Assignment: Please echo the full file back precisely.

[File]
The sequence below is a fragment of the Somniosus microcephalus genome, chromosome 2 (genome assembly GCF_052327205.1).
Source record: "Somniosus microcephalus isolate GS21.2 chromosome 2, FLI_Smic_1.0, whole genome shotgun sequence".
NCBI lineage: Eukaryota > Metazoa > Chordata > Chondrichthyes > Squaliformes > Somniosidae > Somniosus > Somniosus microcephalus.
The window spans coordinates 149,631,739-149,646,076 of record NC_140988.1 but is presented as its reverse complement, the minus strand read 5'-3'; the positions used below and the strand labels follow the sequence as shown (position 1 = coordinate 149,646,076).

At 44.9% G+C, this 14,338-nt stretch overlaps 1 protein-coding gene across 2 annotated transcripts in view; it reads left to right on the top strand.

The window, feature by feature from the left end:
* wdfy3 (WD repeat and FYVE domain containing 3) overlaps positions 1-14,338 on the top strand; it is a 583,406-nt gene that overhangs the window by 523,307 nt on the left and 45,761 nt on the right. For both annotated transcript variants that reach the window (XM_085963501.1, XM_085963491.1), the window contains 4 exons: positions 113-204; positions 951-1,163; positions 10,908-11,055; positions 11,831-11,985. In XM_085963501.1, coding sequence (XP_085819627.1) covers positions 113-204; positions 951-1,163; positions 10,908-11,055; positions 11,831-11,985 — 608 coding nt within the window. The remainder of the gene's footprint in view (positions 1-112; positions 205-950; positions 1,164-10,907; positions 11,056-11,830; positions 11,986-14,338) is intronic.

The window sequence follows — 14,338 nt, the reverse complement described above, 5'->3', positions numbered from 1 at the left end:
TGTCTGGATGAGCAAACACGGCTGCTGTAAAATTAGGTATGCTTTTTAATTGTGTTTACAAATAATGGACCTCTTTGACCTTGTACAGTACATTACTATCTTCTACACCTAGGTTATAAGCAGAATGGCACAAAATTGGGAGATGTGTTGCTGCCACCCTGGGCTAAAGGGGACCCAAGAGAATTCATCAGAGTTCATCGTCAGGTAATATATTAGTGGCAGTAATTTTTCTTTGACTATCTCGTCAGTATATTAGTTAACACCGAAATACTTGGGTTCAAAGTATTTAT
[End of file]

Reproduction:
The sequence below is a fragment of the Somniosus microcephalus genome, chromosome 2 (genome assembly GCF_052327205.1).
Source record: "Somniosus microcephalus isolate GS21.2 chromosome 2, FLI_Smic_1.0, whole genome shotgun sequence".
NCBI lineage: Eukaryota > Metazoa > Chordata > Chondrichthyes > Squaliformes > Somniosidae > Somniosus > Somniosus microcephalus.
The window spans coordinates 149,631,739-149,646,076 of record NC_140988.1 but is presented as its reverse complement, the minus strand read 5'-3'; the positions used below and the strand labels follow the sequence as shown (position 1 = coordinate 149,646,076).

At 44.9% G+C, this 14,338-nt stretch overlaps 1 protein-coding gene across 2 annotated transcripts in view; it reads left to right on the top strand.

The window, feature by feature from the left end:
* wdfy3 (WD repeat and FYVE domain containing 3) overlaps positions 1-14,338 on the top strand; it is a 583,406-nt gene that overhangs the window by 523,307 nt on the left and 45,761 nt on the right. For both annotated transcript variants that reach the window (XM_085963501.1, XM_085963491.1), the window contains 4 exons: positions 113-204; positions 951-1,163; positions 10,908-11,055; positions 11,831-11,985. In XM_085963501.1, coding sequence (XP_085819627.1) covers positions 113-204; positions 951-1,163; positions 10,908-11,055; positions 11,831-11,985 — 608 coding nt within the window. The remainder of the gene's footprint in view (positions 1-112; positions 205-950; positions 1,164-10,907; positions 11,056-11,830; positions 11,986-14,338) is intronic.

The window sequence follows — 14,338 nt, the reverse complement described above, 5'->3', positions numbered from 1 at the left end:
TGTCTGGATGAGCAAACACGGCTGCTGTAAAATTAGGTATGCTTTTTAATTGTGTTTACAAATAATGGACCTCTTTGACCTTGTACAGTACATTACTATCTTCTACACCTAGGTTATAAGCAGAATGGCACAAAATTGGGAGATGTGTTGCTGCCACCCTGGGCTAAAGGGGACCCAAGAGAATTCATCAGAGTTCATCGTCAGGTAATATATTAGTGGCAGTAATTTTTCTTTGACTATCTCGTCAGTATATTAGTTAACACCGAAATACTTGGGTTCAAAGTATTTAT